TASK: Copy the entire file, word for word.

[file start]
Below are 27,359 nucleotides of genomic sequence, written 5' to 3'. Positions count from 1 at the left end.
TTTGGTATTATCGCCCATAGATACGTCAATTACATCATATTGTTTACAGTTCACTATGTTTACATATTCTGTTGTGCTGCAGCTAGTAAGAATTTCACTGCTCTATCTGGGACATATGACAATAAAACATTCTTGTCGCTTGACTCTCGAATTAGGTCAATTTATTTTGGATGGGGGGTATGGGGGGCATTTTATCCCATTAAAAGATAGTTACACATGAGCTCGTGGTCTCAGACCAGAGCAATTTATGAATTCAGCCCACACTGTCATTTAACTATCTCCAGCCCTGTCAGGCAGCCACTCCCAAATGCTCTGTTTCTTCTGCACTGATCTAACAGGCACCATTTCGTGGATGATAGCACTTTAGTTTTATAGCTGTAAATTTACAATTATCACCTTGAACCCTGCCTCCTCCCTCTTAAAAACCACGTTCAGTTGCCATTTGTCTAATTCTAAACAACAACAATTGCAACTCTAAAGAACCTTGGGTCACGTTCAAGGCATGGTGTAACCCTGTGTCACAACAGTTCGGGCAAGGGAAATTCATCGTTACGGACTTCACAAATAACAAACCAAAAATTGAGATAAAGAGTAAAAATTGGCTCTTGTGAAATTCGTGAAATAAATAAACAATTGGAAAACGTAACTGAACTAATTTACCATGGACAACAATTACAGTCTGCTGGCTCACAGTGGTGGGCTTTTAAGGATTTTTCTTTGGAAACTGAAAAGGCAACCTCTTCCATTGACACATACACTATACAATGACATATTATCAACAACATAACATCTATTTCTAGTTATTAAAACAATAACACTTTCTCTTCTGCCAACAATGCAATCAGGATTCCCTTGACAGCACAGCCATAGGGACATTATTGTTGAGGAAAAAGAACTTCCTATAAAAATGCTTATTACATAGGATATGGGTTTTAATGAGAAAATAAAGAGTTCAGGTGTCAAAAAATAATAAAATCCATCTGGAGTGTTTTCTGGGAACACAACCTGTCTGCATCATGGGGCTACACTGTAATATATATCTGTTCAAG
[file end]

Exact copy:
Below are 27,359 nucleotides of genomic sequence, written 5' to 3'. Positions count from 1 at the left end.
TTTGGTATTATCGCCCATAGATACGTCAATTACATCATATTGTTTACAGTTCACTATGTTTACATATTCTGTTGTGCTGCAGCTAGTAAGAATTTCACTGCTCTATCTGGGACATATGACAATAAAACATTCTTGTCGCTTGACTCTCGAATTAGGTCAATTTATTTTGGATGGGGGGTATGGGGGGCATTTTATCCCATTAAAAGATAGTTACACATGAGCTCGTGGTCTCAGACCAGAGCAATTTATGAATTCAGCCCACACTGTCATTTAACTATCTCCAGCCCTGTCAGGCAGCCACTCCCAAATGCTCTGTTTCTTCTGCACTGATCTAACAGGCACCATTTCGTGGATGATAGCACTTTAGTTTTATAGCTGTAAATTTACAATTATCACCTTGAACCCTGCCTCCTCCCTCTTAAAAACCACGTTCAGTTGCCATTTGTCTAATTCTAAACAACAACAATTGCAACTCTAAAGAACCTTGGGTCACGTTCAAGGCATGGTGTAACCCTGTGTCACAACAGTTCGGGCAAGGGAAATTCATCGTTACGGACTTCACAAATAACAAACCAAAAATTGAGATAAAGAGTAAAAATTGGCTCTTGTGAAATTCGTGAAATAAATAAACAATTGGAAAACGTAACTGAACTAATTTACCATGGACAACAATTACAGTCTGCTGGCTCACAGTGGTGGGCTTTTAAGGATTTTTCTTTGGAAACTGAAAAGGCAACCTCTTCCATTGACACATACACTATACAATGACATATTATCAACAACATAACATCTATTTCTAGTTATTAAAACAATAACACTTTCTCTTCTGCCAACAATGCAATCAGGATTCCCTTGACAGCACAGCCATAGGGACATTATTGTTGAGGAAAAAGAACTTCCTATAAAAATGCTTATTACATAGGATATGGGTTTTAATGAGAAAATAAAGAGTTCAGGTGTCAAAAAATAATAAAATCCATCTGGAGTGTTTTCTGGGAACACAACCTGTCTGCATCATGGGGCTACACTGTAATATATATCTGTTCAAG